Khevin Barnes is a Male Breast Cancer survivor, magician and speaker. He is currently writing, composing and producing a comedy stage musical about Male Breast Cancer Awareness. He travels wherever he is invited to speak to (and do a little magic for) men and women about breast cancer. www.BreastCancerSpeaker.com www.MaleBreastCancerSurvivor.com
When a cancer diagnosis is handed down a new commitment to the cancer journey is made, but for every patient, it's a different commitment with its own sacrifices, challenges and perspective.
Those of us who have cancer are undoubtedly committed to surviving. For sixty-four years the expectation that I would wake up each and every day with another twenty-four hours to breathe, explore, enjoy and experience life was shattered by my breast cancer diagnosis. For me the end of life was suddenly unnervingly close and there was simply no way to ignore it.
I made the commitment to find out everything I could about this disease, which was likely to affect all of my remaining years, and I promised myself that I would find others like me to connect with and amplify our efforts in a march toward survival.
That was six years ago. And while the urgency I felt in the first months and even years after my mastectomy has softened since that time, the commitment to link forces with those who have joined our ranks has not. In one particular area, I see two very distinct groups of guys who have breast cancer. There are those of us who are at war with our disease and eager to destroy it using a variety of medical strategies. We see it as an invader, slithering into our immune systems with the intention of snuffing out our lives. We hate it with a passion and attack it with a plan.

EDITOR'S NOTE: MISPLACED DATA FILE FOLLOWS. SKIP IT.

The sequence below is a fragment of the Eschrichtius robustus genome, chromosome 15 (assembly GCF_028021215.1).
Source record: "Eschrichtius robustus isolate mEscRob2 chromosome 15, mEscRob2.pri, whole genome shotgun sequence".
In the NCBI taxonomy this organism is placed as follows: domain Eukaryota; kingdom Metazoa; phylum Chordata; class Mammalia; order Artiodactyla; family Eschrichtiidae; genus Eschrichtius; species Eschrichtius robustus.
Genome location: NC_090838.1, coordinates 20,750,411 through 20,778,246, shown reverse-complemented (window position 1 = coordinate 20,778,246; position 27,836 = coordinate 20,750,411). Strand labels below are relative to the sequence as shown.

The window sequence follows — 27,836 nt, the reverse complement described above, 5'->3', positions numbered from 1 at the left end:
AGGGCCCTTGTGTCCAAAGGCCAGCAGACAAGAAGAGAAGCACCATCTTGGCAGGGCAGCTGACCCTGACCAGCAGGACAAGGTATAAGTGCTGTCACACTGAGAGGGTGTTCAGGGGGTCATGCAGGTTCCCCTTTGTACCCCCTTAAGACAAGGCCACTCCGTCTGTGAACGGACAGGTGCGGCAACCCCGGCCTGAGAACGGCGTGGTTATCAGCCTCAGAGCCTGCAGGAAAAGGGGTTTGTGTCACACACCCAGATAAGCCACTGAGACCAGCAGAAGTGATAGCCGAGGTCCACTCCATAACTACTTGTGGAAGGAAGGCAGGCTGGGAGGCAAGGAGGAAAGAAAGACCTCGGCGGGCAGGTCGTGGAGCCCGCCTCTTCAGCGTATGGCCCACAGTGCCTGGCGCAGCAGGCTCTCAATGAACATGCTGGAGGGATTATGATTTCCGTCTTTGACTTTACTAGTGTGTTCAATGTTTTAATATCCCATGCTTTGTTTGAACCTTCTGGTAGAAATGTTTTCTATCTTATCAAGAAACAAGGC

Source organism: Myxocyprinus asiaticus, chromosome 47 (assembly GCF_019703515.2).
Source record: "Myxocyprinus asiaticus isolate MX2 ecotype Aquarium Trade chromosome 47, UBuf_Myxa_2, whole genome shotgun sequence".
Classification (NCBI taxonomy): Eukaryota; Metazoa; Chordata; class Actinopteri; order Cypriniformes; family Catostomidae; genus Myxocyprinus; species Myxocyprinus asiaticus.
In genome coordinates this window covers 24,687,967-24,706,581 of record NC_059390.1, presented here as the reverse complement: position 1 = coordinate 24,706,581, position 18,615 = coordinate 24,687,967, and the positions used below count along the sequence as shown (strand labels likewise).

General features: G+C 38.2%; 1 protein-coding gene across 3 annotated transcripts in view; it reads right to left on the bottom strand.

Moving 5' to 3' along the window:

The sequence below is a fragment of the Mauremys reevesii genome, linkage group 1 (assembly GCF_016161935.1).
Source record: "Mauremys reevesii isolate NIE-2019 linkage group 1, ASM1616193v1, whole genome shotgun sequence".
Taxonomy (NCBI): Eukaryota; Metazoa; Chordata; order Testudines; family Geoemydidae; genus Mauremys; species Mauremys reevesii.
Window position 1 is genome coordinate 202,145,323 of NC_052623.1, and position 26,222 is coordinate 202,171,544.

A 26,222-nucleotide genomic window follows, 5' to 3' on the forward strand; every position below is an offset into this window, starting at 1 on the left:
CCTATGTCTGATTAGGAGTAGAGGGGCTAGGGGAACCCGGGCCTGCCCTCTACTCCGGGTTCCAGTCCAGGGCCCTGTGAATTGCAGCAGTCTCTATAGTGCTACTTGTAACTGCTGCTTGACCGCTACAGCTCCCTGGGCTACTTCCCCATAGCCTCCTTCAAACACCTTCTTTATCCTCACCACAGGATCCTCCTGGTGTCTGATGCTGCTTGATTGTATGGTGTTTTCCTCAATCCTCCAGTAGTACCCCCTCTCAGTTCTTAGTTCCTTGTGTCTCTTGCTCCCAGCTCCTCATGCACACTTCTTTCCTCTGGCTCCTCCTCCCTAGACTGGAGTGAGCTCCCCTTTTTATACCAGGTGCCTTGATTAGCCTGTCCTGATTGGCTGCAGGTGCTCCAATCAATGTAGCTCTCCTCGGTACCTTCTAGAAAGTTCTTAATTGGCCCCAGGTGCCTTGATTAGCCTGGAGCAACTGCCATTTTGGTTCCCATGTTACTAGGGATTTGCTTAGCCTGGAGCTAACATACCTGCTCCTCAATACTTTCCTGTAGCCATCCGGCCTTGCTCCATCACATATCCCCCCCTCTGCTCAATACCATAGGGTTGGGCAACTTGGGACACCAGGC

And there are some who see life itself as a perfect sort of adventure while accepting that we are never in control of the outcome, nor the avenues in which life directs us. We see an opportunity in our pain to experience the whole world's pain. We sense that suffering and sacrifice are part of the complete life experience and most importantly, we see disease as an intrinsic part of the world in which we live. And die.
I've seen cancer from both sides. And as I continue in this voyage through uncertainty, I've come to realize how fortunate I've been so far, but at the same time, I've become increasingly aware of my commitment to a larger purpose than simply my own survival. I don't want to spend my healthy days preoccupied with killing my own cancer when there is so much to be gained in being an active participant in our cancer community.
It's easy in a sense to be an advocate when we are immersed in our mutual struggle to stay alive and perhaps to find a cure, but harder perhaps to stay engaged when all is well. So from time to time, I like to ask myself "What is your cancer commitment?"
The best I can offer is to keep an open dialogue streaming with regard to male breast cancer and to never forget that all cancers are relevant and worthy of a cure. My intention remains the same: to beat this disease without the grim and demanding task of suiting up for war each day and to embrace every life experience, whether I like it or not, that shows up on my path.